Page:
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Asymmetric real-time PCR improves the SNP detection of VEGF+ 936C>T by melting curve analysis in LightCycler.

Binod Kumar Yadav1, 2, 4*#, Sun-Young Oh3# and Byoung-Soo Shin3, 4

1Department of Medical Sciences, Conbuk National University Graduate School, 20, Geonji-ro, Jeonju, Chonbuk, 561- 712, Republic of Korea

2 Department of Biochemistry, Maharajgunj Medical Campus, Institute of Medicine, Tribhuvan University, Kathmandu, Nepal

3Department of Neurology, Chonbuk National University Medical School, 20, Geonji-ro, Jeonju, Chonbuk, 561-712, Republic of Korea

4Research Institute of Clinical Medicine of Chonbuk National University-Biomedical Research Institute of Chonbuk National University Hospital, 20, Geonji-ro, Jeonju, Chonbuk, 561-712, Republic of Korea

#contributed equally

*Corresponding Author:
Byoung-Soo Shin
Department of Neurology, Chonbuk National
University Medical School, 20, Geonji-ro, Jeonju
Chonbuk, 561-712, Republic of Korea

Accepted August 22 2013

Citation: Yadav BK, Oh S-Y, Shin B-S. Asymmetric real-time PCR improves the SNP detection of VEGF+ 936C>T by melting curve analysis in LightCycler. Biomedical Research 2013; 24 (4): 509-514

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Abstract

Vascular endothelial growth factor (VEGF) plays a critical role in angiogenesis. Several VEGF polymorphisms were associated with development of different diseases in human. More commonly studied VEGF single nucleotide polymorphisms (SNPs) are -2578C/A, - 1154G/A, +936C/T. Our aim was to develop an asymmetric PCR on Light Cycler melting curve analyses for VEGF +936C/T to remove hook effect which is commonly observed in routine real-Time PCR with melting curve analyses. Real–time PCR with equimolar and asymmetric primer concentration and hybridization probes in LightCycler was performed and melting peaks for hook effects were compared. Melting curve was used for the genotyping. Asymmetric primer concentration (sense: antisense=3:1) neutralized the hook effect and resulted in the easy genotyping for the detection of VEGF SNP +936C>T. An asymmetric real-time PCR with melting curve analysis could be applied when hook effect is observed with common real-time PCR protocol.

Keywords

Asymmetric real-time PCR, hook effect, VEGF, melting curve analyses

Introduction

Vascular endothelial growth factor (VEGF) is a major angiogenic factor and a prime regulator of endothelial cell proliferation [1]. The VEGF gene is located at chromosome 6p21.3 and consists of eight exons. At least 30 single nucleotide polymorphisms (SNPs) in this gene have been detected [2]. Most commonly studied SNPs of VEGF are 460C/T, -1154G/A, -2578C/A, and +936C/T. A number of studies have shown an association of VEGF SNPs with different diseases such as breast cancer, prostate cancer [3-6], diabetic retinopathy [7], coronary arterial disease [8], Alzheimer’s disease [9], stroke [10], acute cerebral infarction [11], Parkinson's disease [12], and mi graine [13]. Our group is involved in studying the importance of VEGF SNPs (-2578C/A, -1154G/A, +936C/T) in strokes and associated diseases. Most of the studies used the PCR-RFLP technique for the determination of VEGF genetic polymorphism; which is very tedious and time consuming. A very few studies introduced Real-Time PCR followed by fluorescence–labeled probe hybridization and melting curve analysis by the Light Cycler [14-17]. However, with commonly used protocol for LightCycler real –time PCR, we experienced poor amplification and melting peaks in the VEGF SNP +936C/T with ‘hook effect’ phenomenon [18]. Compared with other optimizing parameters, the relative concentrations of sense primer and antisense primer are important and a few studies demonstrated the beneficial effect of asymmetric Real-time PCR. In this study, we carried out continuous analysis with various primer concentrations of an asymmetric Real-time PCR to nullify the hook effect and pro duce easily distinguishable melting peaks between wild type and mutated types.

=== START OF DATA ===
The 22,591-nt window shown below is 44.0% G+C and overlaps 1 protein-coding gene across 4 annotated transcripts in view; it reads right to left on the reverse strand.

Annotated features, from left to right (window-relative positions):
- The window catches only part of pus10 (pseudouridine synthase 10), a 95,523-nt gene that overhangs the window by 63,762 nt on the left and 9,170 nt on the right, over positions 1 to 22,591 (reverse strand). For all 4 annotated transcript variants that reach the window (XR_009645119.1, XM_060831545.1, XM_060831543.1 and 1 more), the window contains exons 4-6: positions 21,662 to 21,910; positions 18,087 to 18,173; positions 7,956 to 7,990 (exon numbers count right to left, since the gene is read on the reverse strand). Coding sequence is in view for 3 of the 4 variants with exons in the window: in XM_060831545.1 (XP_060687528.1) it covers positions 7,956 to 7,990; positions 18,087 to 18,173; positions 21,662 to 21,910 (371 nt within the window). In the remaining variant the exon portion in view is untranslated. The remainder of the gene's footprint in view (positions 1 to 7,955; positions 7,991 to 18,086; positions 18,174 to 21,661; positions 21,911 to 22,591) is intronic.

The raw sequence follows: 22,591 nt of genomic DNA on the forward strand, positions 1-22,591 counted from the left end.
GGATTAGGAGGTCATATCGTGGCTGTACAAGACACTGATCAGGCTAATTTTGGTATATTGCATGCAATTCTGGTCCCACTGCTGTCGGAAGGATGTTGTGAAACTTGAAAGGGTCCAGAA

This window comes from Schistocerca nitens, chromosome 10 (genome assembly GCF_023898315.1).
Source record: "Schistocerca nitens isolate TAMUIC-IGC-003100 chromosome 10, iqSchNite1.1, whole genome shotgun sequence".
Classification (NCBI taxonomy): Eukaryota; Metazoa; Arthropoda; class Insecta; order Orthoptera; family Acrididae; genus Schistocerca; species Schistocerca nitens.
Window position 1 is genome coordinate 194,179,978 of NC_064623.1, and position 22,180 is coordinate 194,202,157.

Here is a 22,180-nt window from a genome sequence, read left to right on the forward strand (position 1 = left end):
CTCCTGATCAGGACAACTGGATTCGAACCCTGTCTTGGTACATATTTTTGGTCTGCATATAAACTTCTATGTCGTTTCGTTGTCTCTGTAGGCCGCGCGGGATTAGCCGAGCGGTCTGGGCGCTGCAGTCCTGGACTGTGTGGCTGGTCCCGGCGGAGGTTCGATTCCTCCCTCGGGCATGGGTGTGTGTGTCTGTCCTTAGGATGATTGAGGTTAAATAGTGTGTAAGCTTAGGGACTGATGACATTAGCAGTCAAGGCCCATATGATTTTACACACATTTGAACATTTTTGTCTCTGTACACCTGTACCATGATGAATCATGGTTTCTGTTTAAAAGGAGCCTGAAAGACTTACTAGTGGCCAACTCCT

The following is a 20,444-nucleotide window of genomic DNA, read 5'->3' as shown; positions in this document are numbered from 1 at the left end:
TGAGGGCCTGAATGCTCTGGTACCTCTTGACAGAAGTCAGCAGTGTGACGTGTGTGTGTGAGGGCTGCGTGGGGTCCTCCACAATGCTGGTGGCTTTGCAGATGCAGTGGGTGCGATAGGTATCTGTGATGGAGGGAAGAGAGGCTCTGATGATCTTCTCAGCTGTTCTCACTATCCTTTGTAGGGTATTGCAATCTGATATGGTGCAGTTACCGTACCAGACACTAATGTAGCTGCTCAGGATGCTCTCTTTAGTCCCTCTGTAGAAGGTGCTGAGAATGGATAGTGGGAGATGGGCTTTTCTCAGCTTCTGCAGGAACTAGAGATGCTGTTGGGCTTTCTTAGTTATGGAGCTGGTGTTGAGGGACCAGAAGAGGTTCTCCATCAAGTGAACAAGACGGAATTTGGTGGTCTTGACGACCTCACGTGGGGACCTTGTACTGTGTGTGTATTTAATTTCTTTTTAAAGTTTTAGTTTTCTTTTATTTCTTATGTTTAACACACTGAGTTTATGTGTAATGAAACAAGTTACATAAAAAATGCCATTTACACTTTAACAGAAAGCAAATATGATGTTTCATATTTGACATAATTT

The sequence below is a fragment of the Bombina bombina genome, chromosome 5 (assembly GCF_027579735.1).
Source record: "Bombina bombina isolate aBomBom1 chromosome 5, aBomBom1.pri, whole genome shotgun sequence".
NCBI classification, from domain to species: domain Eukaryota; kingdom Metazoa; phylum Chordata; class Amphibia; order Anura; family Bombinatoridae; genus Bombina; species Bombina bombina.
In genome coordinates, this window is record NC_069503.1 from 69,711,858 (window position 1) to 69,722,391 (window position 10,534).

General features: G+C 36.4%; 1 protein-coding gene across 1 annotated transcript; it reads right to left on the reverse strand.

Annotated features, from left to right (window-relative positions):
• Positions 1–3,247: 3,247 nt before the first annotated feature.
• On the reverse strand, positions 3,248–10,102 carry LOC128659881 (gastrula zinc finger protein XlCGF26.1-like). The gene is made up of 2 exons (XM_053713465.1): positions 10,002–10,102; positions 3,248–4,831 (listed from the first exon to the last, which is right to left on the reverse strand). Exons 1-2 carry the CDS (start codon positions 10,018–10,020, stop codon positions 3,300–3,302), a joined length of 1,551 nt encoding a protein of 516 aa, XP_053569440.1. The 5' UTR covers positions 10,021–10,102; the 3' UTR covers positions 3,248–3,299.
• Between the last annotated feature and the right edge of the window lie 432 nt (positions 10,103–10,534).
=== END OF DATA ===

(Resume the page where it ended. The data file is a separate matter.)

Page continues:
Materials and Methods

After obtaining informed consent, peripheral blood samples were collected for genomic DNA isolation from stroke patients and controls attending the neurological clinic at CBNU, Jeonju, Korea. Stroke, a form of cerebrovascular disease, was defined as fast growing clinical sign of acute, focal or global disturbance of neurological function lasting more than 24 hours or symptoms lasting less than 24 hours and with evidence of a cerebral infarction in clinically relevant areas of the brain according to brain imaging either by CT or MRI and electrocardiography. DNA was extracted using Quick Gene DNA whole blood kit S (Life Science, Japan), according to manufacturer’s instruction. DNA purity and quantity were determined by absorbance reading at 260 and 280 nm in UV/Visible spectrophotometer, Amersham Bioscience, Cambridge, England. Real-time PCR with melting curve analysis were performed in the LightCycler (2.0) instrument (Roche Applied Science, Germany) for the detection of VEGF SNP +936C>T. The following primers and labeled probes were designed and synthesized by Sigma- Aldrich, Japan.

Forward primer: 5’-CACTTTGGGTCCGGAGGG-3’ Reverse primer: 5’-GGGCTCGGTGATTTAGCAG-3’ SensorProbe: 5’-AAGAGGGACCGTGCTGGGTCA [fluorescein]-3’ AnchorProbe: 5’-[LCRed640] CCGGGAATGCTTC CGCCGGAGTCT[Phos]-3’